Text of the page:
The other set of practices, translation, creates hybrids of science and society, facts and values, and nature and culture in a single public domain. Pick up any newspaper on any day, Latour advises, and we’ll see hybrid science in play when we read a perfectly understandable story—just a single article—involving the problems measuring the ozone layer, CEOs of chemical manufacturing plants, pronouncements of government officials, and comments from consumers and protestors. We see in just one news story the interdependence among science, society, and culture. For the most part, these hybrids vanish when they are segmented and assigned to different academic disciplines; in the example of the news article, these include physics, chemistry, biology, manufacturing engineering, political science, economics, and psychology. Latour (1992) pointed out that purification and translation are necessary to each other. There would be no need for purification if science were truly detached from the needs, practices, and values of the social domain. Likewise, there would be no need for translation if humans did not value, need, and use science and technology. For Latour, like Snow (1959), the work of purification was incommensurable across the divide between science and the humanities and social sciences. Moreover, in some general sense, a balance had to be maintained between science and its social construction. Too much of social constructivist accounts of science makes one yearn to have more science realism. But what about the opposite?


Few areas of scientific study have been as fraught—historically, philosophically, scientifically, and socially—as that of human origins. Questions about origins and origin accounts are ubiquitous across human cultures; are posed by children themselves in early development; legitimize and privilege some social relations over others; and are flexibly altered to respond to changing social relations within and between generations. To study human origins is to be both agent and object of investigation. From the mid-1970s through the early 2000s, sociobiology and later evolutionary psychology commanded more attention in the popular press than other approaches. Most of the translation-purification work concerned features purported to be genetically determined characteristics of human nature forged in the Pleistocene. As Buller’s (2005) methodological critique of evolutionary psychology became widely known, evolutionary psychology approached its nadir.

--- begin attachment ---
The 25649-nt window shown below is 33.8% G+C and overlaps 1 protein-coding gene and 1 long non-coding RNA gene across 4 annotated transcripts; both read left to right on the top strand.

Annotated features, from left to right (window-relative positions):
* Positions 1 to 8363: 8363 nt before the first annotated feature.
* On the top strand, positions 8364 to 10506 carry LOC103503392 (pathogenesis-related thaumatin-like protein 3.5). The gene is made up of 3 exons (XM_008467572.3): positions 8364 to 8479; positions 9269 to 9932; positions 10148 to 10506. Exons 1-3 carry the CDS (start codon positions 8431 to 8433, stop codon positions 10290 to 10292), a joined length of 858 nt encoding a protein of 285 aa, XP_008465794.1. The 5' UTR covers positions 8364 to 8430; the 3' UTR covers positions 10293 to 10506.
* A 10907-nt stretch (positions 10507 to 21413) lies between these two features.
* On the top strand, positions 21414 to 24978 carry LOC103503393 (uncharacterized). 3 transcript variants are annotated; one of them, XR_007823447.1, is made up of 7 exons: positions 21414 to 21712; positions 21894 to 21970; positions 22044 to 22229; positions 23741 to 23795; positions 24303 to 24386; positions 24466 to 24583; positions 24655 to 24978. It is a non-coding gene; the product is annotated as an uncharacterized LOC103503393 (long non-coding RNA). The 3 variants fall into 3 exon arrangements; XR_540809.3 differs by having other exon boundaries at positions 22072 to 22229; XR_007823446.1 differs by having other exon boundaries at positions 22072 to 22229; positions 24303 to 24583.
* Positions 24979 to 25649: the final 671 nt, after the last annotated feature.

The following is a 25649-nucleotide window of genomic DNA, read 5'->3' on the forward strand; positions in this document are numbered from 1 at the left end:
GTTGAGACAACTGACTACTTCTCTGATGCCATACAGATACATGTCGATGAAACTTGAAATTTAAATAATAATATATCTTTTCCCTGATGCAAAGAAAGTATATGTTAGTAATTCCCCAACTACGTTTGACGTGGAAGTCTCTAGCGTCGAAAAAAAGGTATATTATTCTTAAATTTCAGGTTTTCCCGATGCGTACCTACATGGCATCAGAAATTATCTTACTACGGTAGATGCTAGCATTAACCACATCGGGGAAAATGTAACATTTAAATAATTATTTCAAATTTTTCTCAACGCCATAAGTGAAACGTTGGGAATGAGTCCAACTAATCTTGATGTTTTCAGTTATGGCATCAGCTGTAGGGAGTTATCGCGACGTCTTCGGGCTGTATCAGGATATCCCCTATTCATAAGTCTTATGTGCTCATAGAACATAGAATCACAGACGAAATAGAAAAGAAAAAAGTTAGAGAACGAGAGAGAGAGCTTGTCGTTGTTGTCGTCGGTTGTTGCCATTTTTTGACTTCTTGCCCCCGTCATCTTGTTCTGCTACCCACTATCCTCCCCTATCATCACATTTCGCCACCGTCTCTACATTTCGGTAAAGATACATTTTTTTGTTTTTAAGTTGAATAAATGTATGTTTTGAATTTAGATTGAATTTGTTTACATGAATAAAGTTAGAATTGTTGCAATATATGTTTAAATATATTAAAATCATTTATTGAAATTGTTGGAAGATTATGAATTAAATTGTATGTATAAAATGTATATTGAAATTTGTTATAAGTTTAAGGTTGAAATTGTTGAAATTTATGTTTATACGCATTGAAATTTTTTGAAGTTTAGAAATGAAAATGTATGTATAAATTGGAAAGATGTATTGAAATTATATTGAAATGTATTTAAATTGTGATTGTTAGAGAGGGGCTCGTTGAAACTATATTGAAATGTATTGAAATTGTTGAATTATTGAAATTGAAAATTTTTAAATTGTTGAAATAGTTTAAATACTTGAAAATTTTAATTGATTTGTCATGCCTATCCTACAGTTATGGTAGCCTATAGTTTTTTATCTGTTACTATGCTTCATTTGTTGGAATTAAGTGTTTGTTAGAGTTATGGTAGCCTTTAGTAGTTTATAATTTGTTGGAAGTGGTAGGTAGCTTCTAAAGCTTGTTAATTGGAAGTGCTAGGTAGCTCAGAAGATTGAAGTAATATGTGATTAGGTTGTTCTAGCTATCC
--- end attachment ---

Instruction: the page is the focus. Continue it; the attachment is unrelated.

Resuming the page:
Examples of what we can call hybrid science can be found in the work of Landau (1984, 1991) on the evolutionary scenarios of early 20th-century paleontologists. Superficially, their arguments may have turned on questions such as the priority of the evolution of tool use, moral sensibilities, or intelligence. However, they shared a deep narrative structure with traditional fairy tales such as Jack and the Beanstalk. In the evolutionary scenario, a primitive primate, forced to leave his tranquil home, must pass a series of tests aided by the gifts (intelligence, tools, etc.) of a donor (natural selection), is transformed into a human, and wins the prize of civilization—and its discontents. This structure is not limited to fairy tales; it is also evident in that iconic game of 20th-century baseball (Shore 1996). The batter leaves home plate, passes through the tests of reaching three bases with the aid of hits by his teammates, and if successful, returns triumphantly to home base. Paleoanthropologists quickly understood the problems of such narratives: they promoted a lineal view of human evolution, discounted the significance of other hominin taxa for understanding human evolution, and encouraged a tacit view of an animate nature “selecting” and “favoring” Homo sapiens as its ultimate achievement. One rarely sees such evolutionary scenarios in the professional literature of paleoanthropology any more.

Science and culture can be so comingled that scientists themselves are unaware of the mash-up. Billings (2012) documents the myriad ways in which the search for extraterrestrials, the epitome of elusive phenomena, has become “science” in astrobiology and at the same time serves as a cultural narrative responding to fundamental questions about “who, what, where, and why, we are” (p. 973). Her article for this issue (Linda Billings 2017) includes a telling example of comingling. She footnotes Francis Crick’s use of the term “dogma” to apply to the idea in biology that the flow of genetic information proceeds from gene through various processes leading to the synthesis of proteins, but never in reverse. Dogma, suggesting unquestioning belief, and a term with significant religious associations, was a poor choice of terms. Oddly, it was invisible to Crick; he suggests he used the term as a synonym for “hypothesis,” a term antithetical to dogma.

However, we can see dogma as a bellwether for a conceptual skeleton drawn from Christian religion. The genotype, like the soul, was considered the essence of the person; the phenotype, a “dead end” in evolution, was the vehicle of the genes, and paralleled the ephemeral body, vessel of the soul. Just as man had lost his place in the Garden of Eden, modern man has lost his natural environment. Dawkins’ (1976) “immortal genes” paralleled original sin, and likewise could be resisted through the power of cultural memes. The metaphor worked well enough to scaffold an emerging science of genetics and eventually worked into accounts of origins including human origins.